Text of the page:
Government won’t name date for EV grants for car dealers

Dealers are calling for the removal of the financial hurdle currently facing electric car demonstrators

Electric car sales are pretty much the only bright spot in the current Covid-affected sales gloom

Electric car sales are pretty much the only bright spot in the current Covid-affected sales gloom

 

The new coalition Government is still not in a position to announce when car dealers will be given an exemption on the ending of electric vehicle grants for business buyers.

There was a good deal of criticism of the previous government’s decision, last October, to end the electric vehicle (EV) grant for businesses. While private buyers can currently receive a €5,000 grant from the Sustainable Energy Authority of Ireland (SEAI), business buyers initially saw that reduced to €3,800, and then saw it removed entirely last year.

That especially affected car dealers, who have to pay in full to register a new EV demonstrator car. Many in the motor trade complained bitterly about a decision that seemed to fly entirely in the face of the general promotion of electric motoring.

Since when, proposals to give car dealers a waiver, allowing them to claim the €3,800 grant again, were put forward, and approved. The final sign off was held back, though, because of the delays in putting a new Government together, and the paperwork has still not been completed.

A spokesman for the Department of Communications, Climate Action & Environment told The Irish Times: “The Department is aware that motor dealerships have been unable to apply for a grant towards the purchase of demonstration passenger cars since October last year. Demonstration cars play an important role in demonstrating the latest in EV technology to consumers and encouraging the uptake in their use. In recognition of this, the Department has been working with the SEAI to explore the provision of a dedicated grant for the purchase of EVs by approved motor dealers for use as demonstration cars. A decision, outlining the details of the grant, will be announced shortly.”

For car dealers, shortly cannot come soon enough. Not only is there a job of work to be done convincing buyers to switch to electric power, but electric car sales are pretty much the only bright spot in the current Covid-affected sales gloom and the chance to put new buyers behind the wheel this year is dwindling every day. On top of which, the lack of ‘ex-demo’ models of new electric car is putting off those buyers who, on tighter budgets, are rightly looking for battery bargains.

“The absence of franchise dealers being able to obtain the SEAI grant for EVs makes it more difficult for second hand electric vehicles to be sold in the Irish market” Donal Geoghegan, dealer principal of Frank Keane Volkswagen Liffey Valley, said. “Similar to regressive taxation, it unfairly disadvantages the second hand consumer compared to the consumer who can afford to buy a new one in the first place, and also reduces the overall number of EV’s that should be making it onto our roads. Electric vehicles are currently too expensive for the majority of consumers which is partly why the overly ambitious Climate Action Plan to have one-million EVs on the road by 2030 is already set to fail. There needs to be a consistent approach to ensuring the availability of the grant and access to EV’s for everybody.”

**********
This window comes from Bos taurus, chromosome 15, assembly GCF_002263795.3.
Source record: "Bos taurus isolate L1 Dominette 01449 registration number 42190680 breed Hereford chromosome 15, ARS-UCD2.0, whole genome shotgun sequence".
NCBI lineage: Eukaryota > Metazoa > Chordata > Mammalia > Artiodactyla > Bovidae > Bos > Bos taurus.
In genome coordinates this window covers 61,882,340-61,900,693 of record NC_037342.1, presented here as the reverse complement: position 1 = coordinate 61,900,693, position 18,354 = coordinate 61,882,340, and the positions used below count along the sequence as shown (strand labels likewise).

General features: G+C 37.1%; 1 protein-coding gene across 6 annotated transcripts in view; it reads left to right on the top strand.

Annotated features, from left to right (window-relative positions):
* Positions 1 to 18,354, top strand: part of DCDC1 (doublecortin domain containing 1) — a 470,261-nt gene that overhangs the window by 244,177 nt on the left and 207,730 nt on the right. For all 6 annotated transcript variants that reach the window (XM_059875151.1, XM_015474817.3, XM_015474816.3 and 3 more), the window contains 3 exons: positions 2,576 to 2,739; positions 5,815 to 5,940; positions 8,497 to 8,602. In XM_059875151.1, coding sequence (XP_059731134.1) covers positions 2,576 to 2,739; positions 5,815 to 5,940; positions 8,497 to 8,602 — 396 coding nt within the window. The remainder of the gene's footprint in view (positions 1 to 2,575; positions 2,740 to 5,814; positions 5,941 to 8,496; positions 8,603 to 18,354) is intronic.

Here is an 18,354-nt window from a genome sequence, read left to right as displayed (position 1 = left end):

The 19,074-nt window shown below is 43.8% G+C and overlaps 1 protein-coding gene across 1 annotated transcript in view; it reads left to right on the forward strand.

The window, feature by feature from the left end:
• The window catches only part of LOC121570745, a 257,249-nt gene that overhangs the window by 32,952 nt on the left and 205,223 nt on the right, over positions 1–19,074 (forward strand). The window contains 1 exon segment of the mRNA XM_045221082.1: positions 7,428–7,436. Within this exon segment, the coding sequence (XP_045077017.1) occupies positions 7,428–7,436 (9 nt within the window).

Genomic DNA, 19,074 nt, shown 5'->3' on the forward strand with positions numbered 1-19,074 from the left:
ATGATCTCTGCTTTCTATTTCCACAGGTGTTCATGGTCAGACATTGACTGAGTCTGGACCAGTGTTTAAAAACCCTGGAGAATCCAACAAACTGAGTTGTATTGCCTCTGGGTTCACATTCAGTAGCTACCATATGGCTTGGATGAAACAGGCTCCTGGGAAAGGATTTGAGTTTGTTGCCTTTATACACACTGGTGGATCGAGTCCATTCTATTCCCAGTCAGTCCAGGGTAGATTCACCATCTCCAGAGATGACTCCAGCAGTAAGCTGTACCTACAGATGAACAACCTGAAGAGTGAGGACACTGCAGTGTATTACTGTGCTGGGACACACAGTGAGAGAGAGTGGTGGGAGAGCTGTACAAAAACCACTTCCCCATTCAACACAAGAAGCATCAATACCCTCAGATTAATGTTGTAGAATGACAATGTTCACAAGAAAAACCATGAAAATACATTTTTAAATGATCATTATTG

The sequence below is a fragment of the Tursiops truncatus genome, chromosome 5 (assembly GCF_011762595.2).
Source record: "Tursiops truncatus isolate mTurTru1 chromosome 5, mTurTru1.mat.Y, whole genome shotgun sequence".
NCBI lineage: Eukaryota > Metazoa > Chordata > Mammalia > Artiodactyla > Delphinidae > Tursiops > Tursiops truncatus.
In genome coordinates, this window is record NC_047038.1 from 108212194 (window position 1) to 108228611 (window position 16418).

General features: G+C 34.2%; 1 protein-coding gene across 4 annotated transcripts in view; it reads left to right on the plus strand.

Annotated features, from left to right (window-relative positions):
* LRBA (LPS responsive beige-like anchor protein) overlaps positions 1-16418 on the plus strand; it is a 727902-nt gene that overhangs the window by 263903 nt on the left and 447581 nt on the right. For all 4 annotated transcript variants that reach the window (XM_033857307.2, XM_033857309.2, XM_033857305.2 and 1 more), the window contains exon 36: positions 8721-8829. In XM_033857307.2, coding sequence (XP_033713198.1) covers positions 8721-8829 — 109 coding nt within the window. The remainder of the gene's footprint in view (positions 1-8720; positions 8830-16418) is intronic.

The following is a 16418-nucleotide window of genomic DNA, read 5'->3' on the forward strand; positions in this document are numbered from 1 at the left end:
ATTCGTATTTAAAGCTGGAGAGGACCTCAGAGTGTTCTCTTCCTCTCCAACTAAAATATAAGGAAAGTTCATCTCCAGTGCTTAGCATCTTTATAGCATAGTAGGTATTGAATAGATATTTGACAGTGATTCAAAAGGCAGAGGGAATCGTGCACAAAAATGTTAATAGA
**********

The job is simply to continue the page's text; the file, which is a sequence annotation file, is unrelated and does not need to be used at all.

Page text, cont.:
Consistency does indeed appear to be the key, as experts agree that, when it comes to EV grants and incentives, constantly tinkering and changing them is massively counter-productive.

“Inconsistency is a problem” Erki Figenbaum, chief research engineer at Norway’s institute of Transport Economics told The Irish Times. Norway is one of the most successful of all countries at convincing its citizens to switch to electric cars, and the not-so-secret-secret is to have major incentives which are consistently applied.

“I think if you want to make changes, they should be advertised earlier, maybe you say two years from now we will start changing the incentives, not just doing it overnight in the national budget” said Figenbaum.

“Then it gets very difficult for businesses to plan how many electric vehicles do they plan on selling in Ireland. It’s very difficult to get a long-term business commitment when the framework is unstable. There is a cost, you know, to the auto importers to introduce EVs into the market. It costs them money. They have to provide services, train sales staff, maintenance staff, they maybe need to buy specialist equipment, install chargers, and so on. These are investments that need to be recovered. If the policies change frequently, then the situation becomes unstable, and maybe people won’t invest as much as they would have done if things were more stable.”

So far this year 2,195 all-electric new cars have been registered since the start of 2020, up 1.5 per cent on last year. Of these 400 were registered to businesses, a drop of 32 per cent on the same period last year. And just 10 new all-electric cars have been registered to State bodies.